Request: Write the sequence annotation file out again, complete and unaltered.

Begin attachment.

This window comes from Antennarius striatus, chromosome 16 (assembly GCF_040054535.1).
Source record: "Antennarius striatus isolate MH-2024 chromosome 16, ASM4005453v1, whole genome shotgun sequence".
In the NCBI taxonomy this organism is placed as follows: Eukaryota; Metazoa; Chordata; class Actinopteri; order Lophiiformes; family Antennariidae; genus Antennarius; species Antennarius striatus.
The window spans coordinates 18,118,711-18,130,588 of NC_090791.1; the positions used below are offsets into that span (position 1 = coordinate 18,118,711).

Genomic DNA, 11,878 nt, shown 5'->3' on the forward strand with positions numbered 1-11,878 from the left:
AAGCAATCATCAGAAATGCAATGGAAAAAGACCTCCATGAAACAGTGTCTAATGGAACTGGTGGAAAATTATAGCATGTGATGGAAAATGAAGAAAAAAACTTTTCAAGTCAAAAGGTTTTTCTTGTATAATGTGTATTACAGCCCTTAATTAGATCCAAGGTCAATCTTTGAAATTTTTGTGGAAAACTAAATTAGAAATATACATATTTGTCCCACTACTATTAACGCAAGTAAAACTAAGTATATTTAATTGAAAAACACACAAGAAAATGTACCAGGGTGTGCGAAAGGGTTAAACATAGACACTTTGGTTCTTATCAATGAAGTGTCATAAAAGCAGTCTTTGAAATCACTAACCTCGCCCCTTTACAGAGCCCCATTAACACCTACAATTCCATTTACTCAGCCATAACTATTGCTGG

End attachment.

This window comes from Antennarius striatus, chromosome 16 (assembly GCF_040054535.1).
Source record: "Antennarius striatus isolate MH-2024 chromosome 16, ASM4005453v1, whole genome shotgun sequence".
In the NCBI taxonomy this organism is placed as follows: Eukaryota; Metazoa; Chordata; class Actinopteri; order Lophiiformes; family Antennariidae; genus Antennarius; species Antennarius striatus.
The window spans coordinates 18,118,711-18,130,588 of NC_090791.1; the positions used below are offsets into that span (position 1 = coordinate 18,118,711).

Genomic DNA, 11,878 nt, shown 5'->3' on the forward strand with positions numbered 1-11,878 from the left:
AAGCAATCATCAGAAATGCAATGGAAAAAGACCTCCATGAAACAGTGTCTAATGGAACTGGTGGAAAATTATAGCATGTGATGGAAAATGAAGAAAAAAACTTTTCAAGTCAAAAGGTTTTTCTTGTATAATGTGTATTACAGCCCTTAATTAGATCCAAGGTCAATCTTTGAAATTTTTGTGGAAAACTAAATTAGAAATATACATATTTGTCCCACTACTATTAACGCAAGTAAAACTAAGTATATTTAATTGAAAAACACACAAGAAAATGTACCAGGGTGTGCGAAAGGGTTAAACATAGACACTTTGGTTCTTATCAATGAAGTGTCATAAAAGCAGTCTTTGAAATCACTAACCTCGCCCCTTTACAGAGCCCCATTAACACCTACAATTCCATTTACTCAGCCATAACTATTGCTGG